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Ordinary Heroes
  |     review #1     |    review #2    |     awards     |     availability     |  
Year: 1999


DVD (Hong Kong)
Region 0 NTSC
Universe Laser
Cantonese & Mandarin Language Tracks
Removable English and Chinese Subtitles

Director: Ann Hui On-Wah
Cast: Rachel Lee Lai-Chun (Loletta Lee), Lee Kang-Sheng, Anthony Wong Chau-Sang, Tse Kwan-Ho, Bau Hei-Jing
The Skinny: Critically-lauded but somewhat distant drama from Ann Hui.

by Kozo:

Award-winning political drama from Ann Hui treads on rich territory and results in a noble, but emotionally lacking effort. Using the work of real-life activist Father Franco Mella (played here by Anthony Wong) as a guideline, Ordinary Heroes moves from the plight of the boat people through the tragedy at Tiananmen Square with a sweeping view of political activism in Hong Kong.

The situations and storytelling are top notch but ultimately the film proves a better portrait than a story. The film doesn't try to educate viewers about Hong Kong's political history, and instead concentrates on a long-unrequited romance between Taiwanese actor Lee Kang-Sheng and Loletta (now Rachel) Lee. Sadly, that plotline proves of tenuous interest, which isn't helped any by Lee Kang Sheng's obviously dubbed acting. The relationships, while affecting, don't truly reach a conclusion in the film, which is sad because it seems that Hui is reaching for one.

Where the film suceeds is in its generous portrait of the times, and in its performances. Anthony Wong shows through his subtle character work that he's one of HK's most versatile actors, and Tse Kwan-Ho and Loletta Lee anchor the film with their respective peformances. Ann Hui's usual opaque, unfiltered lens captures her charactrers better than most, and the actors make us feel for their characters. However, the overall structure of her film lacks emotion and driving force, and the events and the film's ultimate voice don't push us along. Ordinary Heroes is an extremely noble effort, but it's also not a very emotionally resonant one. (Kozo 1999)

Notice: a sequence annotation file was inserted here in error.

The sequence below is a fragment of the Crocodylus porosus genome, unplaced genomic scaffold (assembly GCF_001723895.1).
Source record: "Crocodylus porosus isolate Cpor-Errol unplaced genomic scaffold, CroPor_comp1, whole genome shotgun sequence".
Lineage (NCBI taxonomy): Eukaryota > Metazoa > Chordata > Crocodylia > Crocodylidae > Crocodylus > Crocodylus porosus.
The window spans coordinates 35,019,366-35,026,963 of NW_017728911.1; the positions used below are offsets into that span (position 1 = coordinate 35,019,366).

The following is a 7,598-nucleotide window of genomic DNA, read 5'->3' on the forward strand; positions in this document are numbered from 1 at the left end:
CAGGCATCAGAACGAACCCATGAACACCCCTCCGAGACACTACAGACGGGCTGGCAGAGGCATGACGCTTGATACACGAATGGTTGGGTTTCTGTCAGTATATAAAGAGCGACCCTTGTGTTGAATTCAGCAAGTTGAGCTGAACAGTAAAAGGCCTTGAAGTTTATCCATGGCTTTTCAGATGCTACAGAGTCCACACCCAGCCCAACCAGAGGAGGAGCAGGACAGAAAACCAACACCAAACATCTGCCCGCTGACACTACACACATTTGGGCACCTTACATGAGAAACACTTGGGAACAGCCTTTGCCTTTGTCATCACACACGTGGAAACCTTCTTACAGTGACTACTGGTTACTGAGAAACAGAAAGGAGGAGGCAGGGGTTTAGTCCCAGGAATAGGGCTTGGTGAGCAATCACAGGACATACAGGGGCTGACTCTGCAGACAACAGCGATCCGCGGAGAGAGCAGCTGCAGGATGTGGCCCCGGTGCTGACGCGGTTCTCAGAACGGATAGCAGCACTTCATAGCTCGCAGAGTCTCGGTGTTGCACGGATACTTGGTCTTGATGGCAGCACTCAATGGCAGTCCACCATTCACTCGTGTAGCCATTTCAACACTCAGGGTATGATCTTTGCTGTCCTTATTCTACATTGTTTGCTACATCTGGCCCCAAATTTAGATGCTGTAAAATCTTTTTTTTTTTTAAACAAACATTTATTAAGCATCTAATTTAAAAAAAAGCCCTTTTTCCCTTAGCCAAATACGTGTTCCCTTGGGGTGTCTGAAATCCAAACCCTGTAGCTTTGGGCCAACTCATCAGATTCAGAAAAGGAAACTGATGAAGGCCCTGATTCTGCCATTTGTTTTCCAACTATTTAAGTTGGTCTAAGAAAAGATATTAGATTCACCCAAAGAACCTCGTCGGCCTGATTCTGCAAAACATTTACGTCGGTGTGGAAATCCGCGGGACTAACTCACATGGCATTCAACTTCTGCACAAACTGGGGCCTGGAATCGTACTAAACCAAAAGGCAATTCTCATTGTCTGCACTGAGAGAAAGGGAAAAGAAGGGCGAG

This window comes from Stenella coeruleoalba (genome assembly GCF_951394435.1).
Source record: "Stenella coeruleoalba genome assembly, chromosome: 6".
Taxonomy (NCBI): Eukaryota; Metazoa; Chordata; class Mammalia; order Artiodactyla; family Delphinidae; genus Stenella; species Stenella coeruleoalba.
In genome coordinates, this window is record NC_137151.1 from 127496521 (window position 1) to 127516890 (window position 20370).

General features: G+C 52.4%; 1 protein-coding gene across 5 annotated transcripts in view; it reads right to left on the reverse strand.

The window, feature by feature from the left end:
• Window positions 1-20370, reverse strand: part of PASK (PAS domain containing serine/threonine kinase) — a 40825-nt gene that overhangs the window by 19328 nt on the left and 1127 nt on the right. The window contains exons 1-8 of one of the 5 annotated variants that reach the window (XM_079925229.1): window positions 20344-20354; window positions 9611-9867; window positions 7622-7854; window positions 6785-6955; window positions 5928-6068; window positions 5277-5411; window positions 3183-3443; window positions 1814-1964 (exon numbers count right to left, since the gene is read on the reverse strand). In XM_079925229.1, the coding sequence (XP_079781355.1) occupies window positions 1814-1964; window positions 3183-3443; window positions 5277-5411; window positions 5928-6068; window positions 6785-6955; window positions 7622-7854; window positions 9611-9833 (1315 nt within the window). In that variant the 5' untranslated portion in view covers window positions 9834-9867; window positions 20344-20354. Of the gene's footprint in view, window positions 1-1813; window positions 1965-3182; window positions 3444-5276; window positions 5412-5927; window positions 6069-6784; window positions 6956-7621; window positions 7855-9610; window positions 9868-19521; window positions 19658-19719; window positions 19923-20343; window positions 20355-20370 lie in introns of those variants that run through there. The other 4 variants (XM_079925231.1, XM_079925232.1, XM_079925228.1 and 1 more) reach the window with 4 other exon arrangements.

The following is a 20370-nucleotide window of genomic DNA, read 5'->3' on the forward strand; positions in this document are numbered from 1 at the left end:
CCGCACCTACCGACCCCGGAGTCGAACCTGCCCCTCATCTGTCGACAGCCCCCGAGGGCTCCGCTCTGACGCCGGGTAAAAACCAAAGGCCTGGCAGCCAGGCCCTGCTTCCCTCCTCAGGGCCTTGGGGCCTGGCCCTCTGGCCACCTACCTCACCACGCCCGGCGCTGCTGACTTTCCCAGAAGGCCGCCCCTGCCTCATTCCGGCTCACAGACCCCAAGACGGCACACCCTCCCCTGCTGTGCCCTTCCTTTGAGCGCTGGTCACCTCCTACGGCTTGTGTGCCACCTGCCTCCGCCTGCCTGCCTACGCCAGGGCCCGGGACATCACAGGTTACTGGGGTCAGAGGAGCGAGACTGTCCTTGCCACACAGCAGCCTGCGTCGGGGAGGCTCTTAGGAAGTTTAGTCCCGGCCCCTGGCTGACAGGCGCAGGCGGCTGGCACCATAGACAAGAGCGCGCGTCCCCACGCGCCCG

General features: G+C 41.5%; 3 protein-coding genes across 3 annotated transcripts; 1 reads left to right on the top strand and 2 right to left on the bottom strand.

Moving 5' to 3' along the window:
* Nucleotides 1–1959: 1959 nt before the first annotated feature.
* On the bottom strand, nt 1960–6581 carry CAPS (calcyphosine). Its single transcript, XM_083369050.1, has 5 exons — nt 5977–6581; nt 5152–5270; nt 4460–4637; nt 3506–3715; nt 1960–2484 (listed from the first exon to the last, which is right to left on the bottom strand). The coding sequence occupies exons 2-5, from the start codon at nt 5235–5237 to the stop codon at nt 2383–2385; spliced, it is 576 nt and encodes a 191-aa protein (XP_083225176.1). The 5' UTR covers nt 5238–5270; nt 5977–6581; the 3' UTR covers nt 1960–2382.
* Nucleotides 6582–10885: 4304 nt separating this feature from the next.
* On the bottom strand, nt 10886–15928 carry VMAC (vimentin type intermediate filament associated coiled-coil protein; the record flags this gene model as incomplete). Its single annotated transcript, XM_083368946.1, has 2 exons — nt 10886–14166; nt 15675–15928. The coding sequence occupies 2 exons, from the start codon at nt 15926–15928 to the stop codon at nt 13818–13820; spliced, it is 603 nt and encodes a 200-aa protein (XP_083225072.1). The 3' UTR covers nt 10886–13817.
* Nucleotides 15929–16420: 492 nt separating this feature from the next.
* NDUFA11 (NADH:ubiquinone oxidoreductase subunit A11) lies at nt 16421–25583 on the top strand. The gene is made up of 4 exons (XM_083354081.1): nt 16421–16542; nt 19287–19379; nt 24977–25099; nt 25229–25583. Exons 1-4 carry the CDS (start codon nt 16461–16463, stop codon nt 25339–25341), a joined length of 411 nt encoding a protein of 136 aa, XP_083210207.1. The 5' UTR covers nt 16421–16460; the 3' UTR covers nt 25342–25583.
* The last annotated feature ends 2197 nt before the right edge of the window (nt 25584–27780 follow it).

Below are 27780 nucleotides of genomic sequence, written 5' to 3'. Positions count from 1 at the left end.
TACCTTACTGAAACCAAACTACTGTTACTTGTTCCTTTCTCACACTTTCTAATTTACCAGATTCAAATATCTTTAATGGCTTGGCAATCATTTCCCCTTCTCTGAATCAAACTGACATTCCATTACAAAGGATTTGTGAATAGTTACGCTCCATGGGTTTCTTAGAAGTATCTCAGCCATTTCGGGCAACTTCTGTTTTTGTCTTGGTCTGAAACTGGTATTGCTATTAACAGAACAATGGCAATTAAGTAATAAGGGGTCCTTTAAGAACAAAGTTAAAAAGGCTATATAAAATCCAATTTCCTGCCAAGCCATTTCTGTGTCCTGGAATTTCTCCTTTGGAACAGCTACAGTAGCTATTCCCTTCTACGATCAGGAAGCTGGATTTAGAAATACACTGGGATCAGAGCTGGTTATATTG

Alternate Review

Ordinary Heroes is a dramatic representation of true events surrounding an Italian Priest (here called Kam, and played by Anthony Wong) in the world of HK political activism during the 1970's and '80s. It is interwoven with the fictional story of a girl named Sow (Rachel Lee) who is suffering from amnesia after an accident. Her boyfriend Tung (Lee Kang-Sheng) is trying to help her remember who she is. Through a series of non-linear flashbacks fit for the History Channel, we are told of Sow and Tung's involvement with Father Kam, a communist sympathizer and Christian with strong political convictions. Over the years, Kam's group participates in sit-ins, protests and fasts in order to get the Hong Kong Government to change their ways regarding housing for boat people and the deportation of the women of these poor families to Mainland China.

At first, the non-linear structure of the story feels disjointed and gives the illusion of poor character development. Every time it looks as if director Ann Hui is going to give us some insight into what makes a particular person tick, she shifts the focus to politics or to a peripheral character. Upon further examination, it becomes evident that every principal character is extremely well drawn with their humanity being brought out quietly through their actions. Even if we disagree with the activists, we can certainly sympathize with their suffering when we are presented with the injustices that unfold around them.

Ordinary Heroes is a thoughtful and melancholy film with great cinematography and award-winning performances. It is also very much an art house film with non-commercial sensibilities that might leave the viewer downright depressed. (Magicvoice 2003)

Awards: 19th Annual Hong Kong Film Awards
• Winner - Best Picture
• Nomination - Best Director (
Ann Hui On-Wah)
• Nomination - Best Actor (Anthony Wong Chau-Sang
• Nomination - Best Actress (Rachel Lee Lai-Chun)

• Nomination - Best Supporting Actor (Tse Kwan-Ho
• Nomination - Best Screenplay (John Chan Kin-Chung
• Nomination -
Best Art Direction (Poon Yim-Sum, Fung Gai-Fai)
36th Annual Golden Horse Awards
• Winner - Best Picture
• Winner - Best Director (Ann Hui On-Wah)
• Winner - Best Actress (Rachel Lee Lai-Chun)
• Winner - Best Makeup and Costume Design
• Winner - Best Art Direction (Poon Yim-Sum, Fung Gai-Fai)
6th Annual Hong Kong Film Critics Society Awards
• Recommended Film

image courtesy of the Hong Kong Film Critics Society Copyright 2002-2017 Ross Chen